I also wrote a behind-the-scenes look at The New York Times’ first serialized narrative podcast, Caliphate — which is absolutely amazing, by the way. Two quick things: (1) the series has a really strong opening, and it’s a little surprising how uncommon that is; and (2) it’s funny how the non-narrated format in nonfiction podcasts — that is, one where the entire experience is diegetic, contrasting the conventional structure where the host or storyteller speaking directly to the listener — remains relatively uncommon.
Introducing: Ask A Podcast Lawyer. I’ve been thinking about doing this one for a while now. As the podcast community continues to industrialize, I’ve been getting more reader questions that go beyond my technical expertise but are nonetheless important to tackle in some way or another.
So I figured, why not phone-a-technical-expert? Let me introduce you to Lindsay W. Bowen, a partner with Cowan, DeBates, Abrahams & Sheppard LLP (CDAS), who works on the firm’s podcasting group representing podcasters, networks, production companies, and advertisers in everything from acquisition and production legal to book and TV sales. Bowen was kind enough to agree to participate in this hare-brained idea.
Without further ado, here’s the first Ask a Podcast Lawyer question, which comes from an inquiry sent sometime last week:
Let’s say you’re a small podcast that has an advertising contract with a moderately big podcast network. You’re still in the middle of the contract, but the network has stopped paying you on time. Maybe the network hasn’t been paying you at all. What are your legal options?”
– Ernie Ford from Tennessee (not their real name, not their real state)
I’ll let Lindsay take it from here:
DISCLAIMER: This is not legal advice, and there is no attorney-client relationship between Hot Pod readers and CDAS or any of its lawyers. Any individual matter depends on its unique set of facts and you should consult an attorney about yours. Also, the links are for illustration only, and we don’t endorse the sites or their content. Finally, this is written in an attempt to honor the house style of Hot Pod, which has got a little kick to its voice. Don’t judge me — I’m usually appropriately boring.
TL;DR — Look at your contract and read the termination provision carefully. Also, look for an audit clause.
Sorry to hear you’re not being paid properly for loading your 16 tons. I’m sure you’ve written the network about this. If you haven’t — you should probably do it soon. You need to establish a written record now (and maybe there has been some dumb mistake or problem with the accounting people ¯\_(ツ)_/¯ ). If you can afford a little lawyer time, it’s best to get her input first, so you don’t write anything now that hurts your position later. And if you don’t get a response, she can follow up and ratchet up the pressure.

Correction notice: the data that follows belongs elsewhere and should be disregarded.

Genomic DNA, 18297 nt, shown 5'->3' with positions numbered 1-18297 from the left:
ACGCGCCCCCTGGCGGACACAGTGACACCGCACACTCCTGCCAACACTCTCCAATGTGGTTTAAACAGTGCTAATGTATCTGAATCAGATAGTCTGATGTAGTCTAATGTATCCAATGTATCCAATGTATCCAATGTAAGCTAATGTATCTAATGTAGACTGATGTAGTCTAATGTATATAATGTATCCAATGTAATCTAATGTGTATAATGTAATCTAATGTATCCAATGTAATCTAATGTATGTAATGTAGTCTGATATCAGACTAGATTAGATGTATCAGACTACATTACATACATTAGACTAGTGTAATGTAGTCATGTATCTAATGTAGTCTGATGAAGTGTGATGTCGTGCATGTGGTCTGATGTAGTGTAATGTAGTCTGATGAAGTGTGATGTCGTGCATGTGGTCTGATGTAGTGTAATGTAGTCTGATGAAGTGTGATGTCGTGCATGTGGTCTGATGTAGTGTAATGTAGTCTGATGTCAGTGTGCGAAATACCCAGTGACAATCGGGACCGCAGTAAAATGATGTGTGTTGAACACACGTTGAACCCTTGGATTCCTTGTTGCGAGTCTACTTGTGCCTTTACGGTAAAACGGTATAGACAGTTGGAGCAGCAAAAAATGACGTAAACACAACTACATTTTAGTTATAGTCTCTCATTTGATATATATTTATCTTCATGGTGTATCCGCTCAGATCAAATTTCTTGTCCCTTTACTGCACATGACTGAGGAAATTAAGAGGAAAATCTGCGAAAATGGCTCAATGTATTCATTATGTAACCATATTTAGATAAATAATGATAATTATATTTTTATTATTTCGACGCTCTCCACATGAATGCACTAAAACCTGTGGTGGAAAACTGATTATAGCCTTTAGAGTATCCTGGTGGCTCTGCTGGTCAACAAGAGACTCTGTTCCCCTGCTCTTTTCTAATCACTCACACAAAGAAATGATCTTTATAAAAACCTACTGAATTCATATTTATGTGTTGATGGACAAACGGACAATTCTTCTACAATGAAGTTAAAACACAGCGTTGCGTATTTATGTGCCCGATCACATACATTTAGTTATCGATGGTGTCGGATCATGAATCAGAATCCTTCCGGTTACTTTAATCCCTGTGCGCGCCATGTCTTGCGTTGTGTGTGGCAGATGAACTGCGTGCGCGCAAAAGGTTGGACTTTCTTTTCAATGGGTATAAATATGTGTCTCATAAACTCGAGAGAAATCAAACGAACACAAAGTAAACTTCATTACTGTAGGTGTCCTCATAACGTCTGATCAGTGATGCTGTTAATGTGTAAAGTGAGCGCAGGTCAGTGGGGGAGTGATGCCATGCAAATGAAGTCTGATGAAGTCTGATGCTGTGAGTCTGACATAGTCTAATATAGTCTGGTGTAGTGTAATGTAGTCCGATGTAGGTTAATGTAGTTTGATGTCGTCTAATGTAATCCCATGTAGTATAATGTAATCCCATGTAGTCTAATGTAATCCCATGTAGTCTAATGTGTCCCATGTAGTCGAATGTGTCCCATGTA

Because you’re a small podcast, there’s probably not enough money at issue to make litigation worth it. But look at the monetary requirements for small-claims court in the applicable state. It may still not be worth your time, but winning feels good.
The most cost-effective outcome might be finding another network. There are a lot of good guys in podcasting. But your contract’s termination provision might have restrictions that say under what circumstances you can and cannot end the relationship. Check to make you are not buying yourself a problem by trying to walk away when you don’t have the right. That being said, not getting paid at all will usually be a material breach that will allow you to “fire” the network.
PRO TIP: Many royalty or revenue share-based entertainment contracts have an audit provision that gives the artist/rightsholder/David Lee Roth the right, usually once a year, to hire an accountant to go to the company’s physical location and examine the books. Look for a fee-shifting clause — commonly, if there has been an underpayment of 5% or more, the company will have to pay your accountant. Everyone should negotiate to try for an audit provision with a such a clause. That way, even where the threat of litigation might be a bit of an unloaded gun, the prospect of an accountant nosing around — potentially on the company’s dime — will get that follow-up letter read by the right people and get you paid.
- Youth Radio, the award-winning Bay Area nonprofit that primarily works with young people from underprivileged communities, is developing a new magazine-style podcast that will both target and be produced by folks in their late teens/early twenties…and they’re looking a co-host. (Website)
- “David Chang Partners With Bill Simmons for Ringer Podcast.” (Variety) Hit me with that Ugly Delicious action.
- Detour, Andrew Mason’s augmented reality walking tour app, has sold its technology and content to Bose. According to a note the company sent out last night, the service will shut down after May 31 while Bose pursues new partners to host the Detour tours as part of its upcoming augmented reality platform.
- “The next Dungeons & Dragons sourcebook will go to podcasters first, and you can listen in.” (Polygon) Really smart bit of community engagement — and targeted marketing!
- Sarah Larson’s latest: “‘Trump, Inc.’: A True-Crime Podcast About The President’s Business Dealings.” (The New Yorker)
- “Can a Woman’s Voice Ever Be Right?: From the Roman Forum to the 2016 campaign trail, anxiety over what women sound like is part of our cultural DNA.” (Jordan Kisner, writing for The Cut)
- R.I.P., Carl Kasell. (NPR)